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The last time we sent off our W-9s and cast our ballots, we don’t remember consenting to Congress aiding and abetting an industrial agriculture system that pollutes our land, pumps our food with harmful chemicals, and puts family farmers out of business. And we certainly didn’t consent to them botching the budget or undermining the American Dream. Yet, Congress continues to legislate the 1 percent’s policies without listening to the people. One might wonder if they still believe in the democratic process? Did they forget their dismal 9% approval rating? And are they completely ignoring the hundreds of “We are the 99 percent” protests across the country? Seems like Congress needs to be checked—big time.

Recognizing that these are pretty strong words, here’s a short list of why we think it’s important to tell it like it is, sans the subsidized sugar-coating:

    1. It’s NOT OK for Congress to hand our tax dollars over to wealthy commercial farmers, who have an average income of $200,000 and an average net worth of just under $2 million. Between 1995 and 2010, Congress dished out $167,331,000,000 in farm subsidies, with most of them going to industrial agribusiness instead of to the sustainable and family farmers who need our support.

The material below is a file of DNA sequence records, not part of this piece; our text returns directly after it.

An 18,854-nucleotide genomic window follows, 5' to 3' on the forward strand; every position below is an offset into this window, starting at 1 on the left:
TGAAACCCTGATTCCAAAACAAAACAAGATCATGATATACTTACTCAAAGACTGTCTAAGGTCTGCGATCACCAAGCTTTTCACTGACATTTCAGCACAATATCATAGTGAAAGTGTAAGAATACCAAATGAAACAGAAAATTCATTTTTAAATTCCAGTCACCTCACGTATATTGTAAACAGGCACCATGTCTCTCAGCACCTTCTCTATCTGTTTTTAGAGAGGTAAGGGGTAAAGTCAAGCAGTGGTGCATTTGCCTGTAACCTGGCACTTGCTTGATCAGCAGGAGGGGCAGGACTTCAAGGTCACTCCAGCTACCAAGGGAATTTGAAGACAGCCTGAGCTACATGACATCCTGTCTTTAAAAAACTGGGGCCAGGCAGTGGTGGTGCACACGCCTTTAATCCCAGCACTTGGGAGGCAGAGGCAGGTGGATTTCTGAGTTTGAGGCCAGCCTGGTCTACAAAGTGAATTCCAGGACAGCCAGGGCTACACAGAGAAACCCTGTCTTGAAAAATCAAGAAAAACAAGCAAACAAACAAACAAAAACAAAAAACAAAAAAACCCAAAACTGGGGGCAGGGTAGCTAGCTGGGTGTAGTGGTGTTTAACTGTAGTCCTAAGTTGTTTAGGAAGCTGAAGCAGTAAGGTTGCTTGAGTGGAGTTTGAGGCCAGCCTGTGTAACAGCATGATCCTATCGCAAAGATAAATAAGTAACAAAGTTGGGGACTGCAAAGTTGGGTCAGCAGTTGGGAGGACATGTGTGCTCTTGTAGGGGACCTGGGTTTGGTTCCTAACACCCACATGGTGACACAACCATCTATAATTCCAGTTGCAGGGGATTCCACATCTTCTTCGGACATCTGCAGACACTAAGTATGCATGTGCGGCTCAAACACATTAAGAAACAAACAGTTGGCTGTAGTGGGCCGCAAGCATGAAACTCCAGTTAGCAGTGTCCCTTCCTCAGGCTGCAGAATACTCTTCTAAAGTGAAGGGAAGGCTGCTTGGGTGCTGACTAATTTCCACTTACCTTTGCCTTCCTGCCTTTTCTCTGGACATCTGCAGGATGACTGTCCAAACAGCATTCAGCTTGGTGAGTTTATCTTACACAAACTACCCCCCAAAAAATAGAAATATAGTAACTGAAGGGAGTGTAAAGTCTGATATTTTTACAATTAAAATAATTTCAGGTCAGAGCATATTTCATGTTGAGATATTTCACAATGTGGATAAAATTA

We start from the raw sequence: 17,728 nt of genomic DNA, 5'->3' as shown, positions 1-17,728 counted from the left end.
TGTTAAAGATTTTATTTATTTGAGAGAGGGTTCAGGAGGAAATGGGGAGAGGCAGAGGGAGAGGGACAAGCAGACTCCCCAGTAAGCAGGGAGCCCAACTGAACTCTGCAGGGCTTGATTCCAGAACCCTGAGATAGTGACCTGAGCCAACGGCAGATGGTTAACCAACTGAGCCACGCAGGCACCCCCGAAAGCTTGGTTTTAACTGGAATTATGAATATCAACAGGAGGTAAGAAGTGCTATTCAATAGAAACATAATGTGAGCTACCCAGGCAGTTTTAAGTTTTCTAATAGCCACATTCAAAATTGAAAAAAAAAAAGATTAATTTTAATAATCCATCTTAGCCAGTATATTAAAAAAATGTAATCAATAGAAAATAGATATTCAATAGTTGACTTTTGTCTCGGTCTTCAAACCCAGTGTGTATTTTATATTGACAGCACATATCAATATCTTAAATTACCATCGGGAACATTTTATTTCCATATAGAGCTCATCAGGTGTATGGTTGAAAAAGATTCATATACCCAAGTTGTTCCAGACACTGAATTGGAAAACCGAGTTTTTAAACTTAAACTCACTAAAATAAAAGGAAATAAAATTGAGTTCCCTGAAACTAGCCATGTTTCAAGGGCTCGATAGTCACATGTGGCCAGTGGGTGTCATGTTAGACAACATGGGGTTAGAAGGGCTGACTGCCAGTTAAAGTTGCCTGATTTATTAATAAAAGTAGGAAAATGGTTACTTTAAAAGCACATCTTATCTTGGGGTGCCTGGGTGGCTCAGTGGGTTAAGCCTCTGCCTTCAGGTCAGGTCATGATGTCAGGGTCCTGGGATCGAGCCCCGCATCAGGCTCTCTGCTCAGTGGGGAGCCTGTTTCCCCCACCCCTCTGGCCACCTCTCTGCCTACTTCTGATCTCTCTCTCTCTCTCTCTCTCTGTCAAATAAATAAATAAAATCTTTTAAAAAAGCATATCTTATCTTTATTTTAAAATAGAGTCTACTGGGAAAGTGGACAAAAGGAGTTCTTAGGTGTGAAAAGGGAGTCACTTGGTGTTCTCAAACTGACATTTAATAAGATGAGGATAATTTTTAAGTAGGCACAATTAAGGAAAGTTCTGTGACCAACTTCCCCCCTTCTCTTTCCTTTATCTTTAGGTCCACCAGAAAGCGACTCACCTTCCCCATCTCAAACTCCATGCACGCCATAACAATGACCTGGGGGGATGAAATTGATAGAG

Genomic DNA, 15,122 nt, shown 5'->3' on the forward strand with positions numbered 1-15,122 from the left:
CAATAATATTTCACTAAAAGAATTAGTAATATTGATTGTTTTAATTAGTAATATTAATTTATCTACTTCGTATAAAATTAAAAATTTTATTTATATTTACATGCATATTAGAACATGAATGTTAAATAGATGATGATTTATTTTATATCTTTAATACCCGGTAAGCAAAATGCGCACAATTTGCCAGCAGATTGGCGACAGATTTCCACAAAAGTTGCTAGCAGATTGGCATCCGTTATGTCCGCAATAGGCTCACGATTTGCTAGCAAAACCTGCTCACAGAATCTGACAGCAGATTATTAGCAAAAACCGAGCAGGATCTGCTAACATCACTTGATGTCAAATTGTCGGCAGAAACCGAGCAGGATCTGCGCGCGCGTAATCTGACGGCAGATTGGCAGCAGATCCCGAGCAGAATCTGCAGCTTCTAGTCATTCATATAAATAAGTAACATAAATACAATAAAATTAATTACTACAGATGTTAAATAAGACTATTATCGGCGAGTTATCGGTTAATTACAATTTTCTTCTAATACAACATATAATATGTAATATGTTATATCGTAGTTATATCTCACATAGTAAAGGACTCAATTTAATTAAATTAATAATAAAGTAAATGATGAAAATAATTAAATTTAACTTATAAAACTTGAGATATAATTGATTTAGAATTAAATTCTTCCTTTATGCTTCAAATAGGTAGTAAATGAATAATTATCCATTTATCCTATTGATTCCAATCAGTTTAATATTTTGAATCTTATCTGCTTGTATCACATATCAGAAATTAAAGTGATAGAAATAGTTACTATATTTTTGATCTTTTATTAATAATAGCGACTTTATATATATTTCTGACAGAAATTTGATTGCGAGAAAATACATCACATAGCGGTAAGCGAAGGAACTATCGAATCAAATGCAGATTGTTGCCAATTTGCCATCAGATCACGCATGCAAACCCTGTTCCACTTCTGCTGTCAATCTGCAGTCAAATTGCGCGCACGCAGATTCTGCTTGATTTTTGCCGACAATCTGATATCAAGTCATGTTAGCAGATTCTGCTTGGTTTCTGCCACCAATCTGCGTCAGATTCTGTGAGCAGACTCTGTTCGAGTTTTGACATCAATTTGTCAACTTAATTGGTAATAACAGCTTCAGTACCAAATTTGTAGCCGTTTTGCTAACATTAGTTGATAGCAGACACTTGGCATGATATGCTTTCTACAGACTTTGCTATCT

2. It’s NOT OK for Congress to ignore the American people. Just this month—against the demands of over 50 farmer, fisher, and rancher organizations—Congress passed three new free trade agreements that yet again undermine American farmers and workers.
    3. It’s NOT OK for Congress to turn the blind eye to rising rates of childhood obesity, diabetes, and other diet-related diseases. With 41 percent of the House and 66 percent of the Senate banking at least $1 million in 2009, it’s no surprise that Congress has historically voted on the side of the fat cats—including the industrial agriculture companies that promote an unhealthy and unsustainable America with the aid of their trustyposse of lobbyists.
    4. It’s NOT OK for Congress to butcher the budget (again)! The deadline for the Super Committee to make its deficit-slashing recommendations is coming up quick and it’s looking like business as usual—unless we give them our recipe for change!